The Yelp! of apps & extensions

Edshelf is a constantly-updated directory of apps and extensions that is organized by grade level, academic subject, or task (presentations, flashcards, augmented reality, etc.). You’ll get reviews of the apps from educators (which is why I likened it to Yelp!) – and the reviews contain useful information, like whether you need to pay money to use apps, or how easy/hard the learning curve is. There are also “shelves” where people curate their lists of apps, so if you find a like-minded teacher, you can follow him. It’s very user friendly – check it out!

9.14.15

I don’t like that my conversations with people in Gmail are “threaded” – or all lumped together into one huge email. I want to see each individual email in my inbox. I can delete them on my own if it gets to be too much. How can I fix that?

Read this post from the website called Tech for Luddites and find your answer! (I feel like former English department member Pamela Mueller would love this website name.)

Would you like to be globally fancy?

Thursday is Global Collaboration Day, and several teachers here at CCHS are participating with their classes. If you’d like to take part as an educator, consider joining me at 3:00 in room 401 where I’ll be “attending” a webinar: Real EdTech Implementation: Crowd-Sourced Lessons For Differentiated Instruction. Just bring a set of headphones.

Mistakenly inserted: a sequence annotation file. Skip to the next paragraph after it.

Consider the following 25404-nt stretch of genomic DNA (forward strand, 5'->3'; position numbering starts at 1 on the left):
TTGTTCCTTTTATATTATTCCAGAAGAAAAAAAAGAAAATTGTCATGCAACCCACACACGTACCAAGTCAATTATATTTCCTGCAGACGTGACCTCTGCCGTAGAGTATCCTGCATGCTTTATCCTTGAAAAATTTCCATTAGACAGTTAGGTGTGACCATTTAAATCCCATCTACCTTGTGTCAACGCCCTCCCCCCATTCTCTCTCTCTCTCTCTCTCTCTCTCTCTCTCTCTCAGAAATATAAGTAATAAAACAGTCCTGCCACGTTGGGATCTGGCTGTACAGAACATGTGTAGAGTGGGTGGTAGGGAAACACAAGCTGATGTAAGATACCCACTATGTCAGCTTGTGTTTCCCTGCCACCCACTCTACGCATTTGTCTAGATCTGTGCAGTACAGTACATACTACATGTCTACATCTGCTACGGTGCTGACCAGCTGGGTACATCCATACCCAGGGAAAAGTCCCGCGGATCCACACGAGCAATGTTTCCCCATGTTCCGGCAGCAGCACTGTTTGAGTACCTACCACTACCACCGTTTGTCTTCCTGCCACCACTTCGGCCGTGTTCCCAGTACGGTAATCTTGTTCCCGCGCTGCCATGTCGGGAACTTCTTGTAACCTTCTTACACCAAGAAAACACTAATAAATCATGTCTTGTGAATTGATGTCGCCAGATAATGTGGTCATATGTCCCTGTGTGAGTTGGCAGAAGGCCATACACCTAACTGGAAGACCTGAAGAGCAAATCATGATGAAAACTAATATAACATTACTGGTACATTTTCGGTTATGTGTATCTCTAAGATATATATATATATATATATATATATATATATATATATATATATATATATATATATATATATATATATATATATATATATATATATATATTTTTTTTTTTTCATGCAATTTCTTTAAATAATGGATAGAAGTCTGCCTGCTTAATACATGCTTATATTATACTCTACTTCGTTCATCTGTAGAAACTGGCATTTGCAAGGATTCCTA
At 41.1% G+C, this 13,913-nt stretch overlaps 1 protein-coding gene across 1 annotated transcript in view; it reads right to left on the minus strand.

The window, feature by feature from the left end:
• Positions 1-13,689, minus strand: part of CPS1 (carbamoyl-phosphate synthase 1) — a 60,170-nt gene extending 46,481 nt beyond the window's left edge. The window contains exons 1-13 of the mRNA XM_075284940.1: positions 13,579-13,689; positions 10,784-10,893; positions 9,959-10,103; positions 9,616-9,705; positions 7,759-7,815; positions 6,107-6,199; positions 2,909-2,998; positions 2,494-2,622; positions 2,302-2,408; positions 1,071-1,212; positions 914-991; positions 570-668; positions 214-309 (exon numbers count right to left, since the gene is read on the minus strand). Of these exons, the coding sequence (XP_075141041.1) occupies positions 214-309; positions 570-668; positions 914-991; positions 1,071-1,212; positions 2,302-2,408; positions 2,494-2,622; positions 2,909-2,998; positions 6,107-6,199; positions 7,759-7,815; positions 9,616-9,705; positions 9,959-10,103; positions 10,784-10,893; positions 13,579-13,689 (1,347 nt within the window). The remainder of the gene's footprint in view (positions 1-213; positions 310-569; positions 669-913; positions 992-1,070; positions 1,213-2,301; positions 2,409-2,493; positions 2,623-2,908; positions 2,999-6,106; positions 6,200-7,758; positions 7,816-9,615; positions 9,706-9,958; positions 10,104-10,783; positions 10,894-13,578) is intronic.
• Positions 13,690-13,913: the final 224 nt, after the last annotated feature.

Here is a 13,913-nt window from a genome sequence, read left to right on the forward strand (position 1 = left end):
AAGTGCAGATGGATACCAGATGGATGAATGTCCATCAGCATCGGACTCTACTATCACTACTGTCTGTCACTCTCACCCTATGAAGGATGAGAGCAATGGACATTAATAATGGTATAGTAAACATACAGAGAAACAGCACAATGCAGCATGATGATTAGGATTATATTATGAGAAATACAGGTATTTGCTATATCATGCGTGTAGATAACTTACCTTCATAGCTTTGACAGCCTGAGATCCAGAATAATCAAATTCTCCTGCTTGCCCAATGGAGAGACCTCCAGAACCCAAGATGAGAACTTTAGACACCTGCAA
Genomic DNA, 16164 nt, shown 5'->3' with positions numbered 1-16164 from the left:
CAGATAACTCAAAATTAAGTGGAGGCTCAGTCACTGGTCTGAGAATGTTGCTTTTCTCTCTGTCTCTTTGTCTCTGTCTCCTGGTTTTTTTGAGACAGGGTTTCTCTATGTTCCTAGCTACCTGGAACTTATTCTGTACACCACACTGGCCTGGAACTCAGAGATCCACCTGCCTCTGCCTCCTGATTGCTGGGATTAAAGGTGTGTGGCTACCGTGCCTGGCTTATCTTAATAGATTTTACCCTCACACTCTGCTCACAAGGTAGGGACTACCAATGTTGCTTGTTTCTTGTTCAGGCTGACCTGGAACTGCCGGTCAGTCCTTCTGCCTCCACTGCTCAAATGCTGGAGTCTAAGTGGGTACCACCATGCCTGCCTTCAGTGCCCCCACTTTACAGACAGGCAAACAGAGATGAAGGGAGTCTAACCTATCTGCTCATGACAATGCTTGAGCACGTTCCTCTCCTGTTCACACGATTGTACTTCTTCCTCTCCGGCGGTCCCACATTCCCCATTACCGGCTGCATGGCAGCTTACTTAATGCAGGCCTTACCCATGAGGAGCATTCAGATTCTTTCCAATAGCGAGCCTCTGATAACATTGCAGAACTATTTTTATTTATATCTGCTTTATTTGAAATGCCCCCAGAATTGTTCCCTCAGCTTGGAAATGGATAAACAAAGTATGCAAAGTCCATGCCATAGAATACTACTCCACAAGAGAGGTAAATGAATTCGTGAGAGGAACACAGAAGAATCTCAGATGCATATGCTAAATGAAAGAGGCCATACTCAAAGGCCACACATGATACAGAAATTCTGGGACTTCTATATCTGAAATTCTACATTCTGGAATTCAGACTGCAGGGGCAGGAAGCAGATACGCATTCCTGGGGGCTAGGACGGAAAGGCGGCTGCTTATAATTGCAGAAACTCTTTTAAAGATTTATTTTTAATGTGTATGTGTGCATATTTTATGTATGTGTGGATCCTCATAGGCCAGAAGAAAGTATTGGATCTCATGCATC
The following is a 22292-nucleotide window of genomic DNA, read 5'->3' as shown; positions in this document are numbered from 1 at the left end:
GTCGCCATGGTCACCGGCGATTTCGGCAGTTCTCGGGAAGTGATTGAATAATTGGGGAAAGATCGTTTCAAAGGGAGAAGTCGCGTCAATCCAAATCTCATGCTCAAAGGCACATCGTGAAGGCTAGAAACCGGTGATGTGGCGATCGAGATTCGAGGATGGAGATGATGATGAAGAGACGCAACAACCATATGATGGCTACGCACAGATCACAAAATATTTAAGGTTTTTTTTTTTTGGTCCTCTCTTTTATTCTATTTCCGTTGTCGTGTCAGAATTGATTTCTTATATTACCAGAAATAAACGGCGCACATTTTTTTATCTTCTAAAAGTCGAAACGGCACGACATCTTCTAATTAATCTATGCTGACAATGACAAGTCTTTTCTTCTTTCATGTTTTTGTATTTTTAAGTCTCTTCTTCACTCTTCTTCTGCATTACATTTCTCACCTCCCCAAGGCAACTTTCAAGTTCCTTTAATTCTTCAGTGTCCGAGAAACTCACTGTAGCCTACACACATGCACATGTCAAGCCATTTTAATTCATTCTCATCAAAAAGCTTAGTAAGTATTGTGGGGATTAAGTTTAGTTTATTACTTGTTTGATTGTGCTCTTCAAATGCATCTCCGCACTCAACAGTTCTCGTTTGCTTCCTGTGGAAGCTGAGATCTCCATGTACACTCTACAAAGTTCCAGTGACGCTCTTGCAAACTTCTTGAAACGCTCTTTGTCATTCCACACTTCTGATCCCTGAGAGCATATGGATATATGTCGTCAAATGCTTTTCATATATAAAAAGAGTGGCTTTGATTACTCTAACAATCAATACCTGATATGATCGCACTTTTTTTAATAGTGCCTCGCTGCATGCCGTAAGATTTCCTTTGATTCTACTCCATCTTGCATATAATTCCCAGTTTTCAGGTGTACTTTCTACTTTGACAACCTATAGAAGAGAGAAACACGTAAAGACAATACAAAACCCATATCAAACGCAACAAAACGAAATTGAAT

Take a minute to consider apps and extensions.
  • Still not sure what the difference is between an App and an Extension? Read about it here.
  • Here’s an article about 20 Google Apps you can use in your classroom to get students collaborating and creating immediately.
  • Alice Keeler just added five more extensions to her gigantic, massive, crazy list of “Chrome Extensions for Teachers.” I have the list cataloged on my page here.
Speaking of apps and extensions…
  • I’m compiling a list of apps and extensions available to the students in our Chrome web store. I’ll make it available to them, too. Here it is (not in its final form – I will eventually have Chrome store links for each app).
  • In order for an app to be available for students, a teacher must request it, or a student can request it – there is a link for students to fill out a request on the front of their Chromebook Handbook.
  • And if you haven’t looked through the two student slideshows I put on the front of their Chromebook Handbook, you might want to – the information I gave them in these presentations is fresh – it doesn’t necessarily overlap with the information I’ve been giving you here! 🙂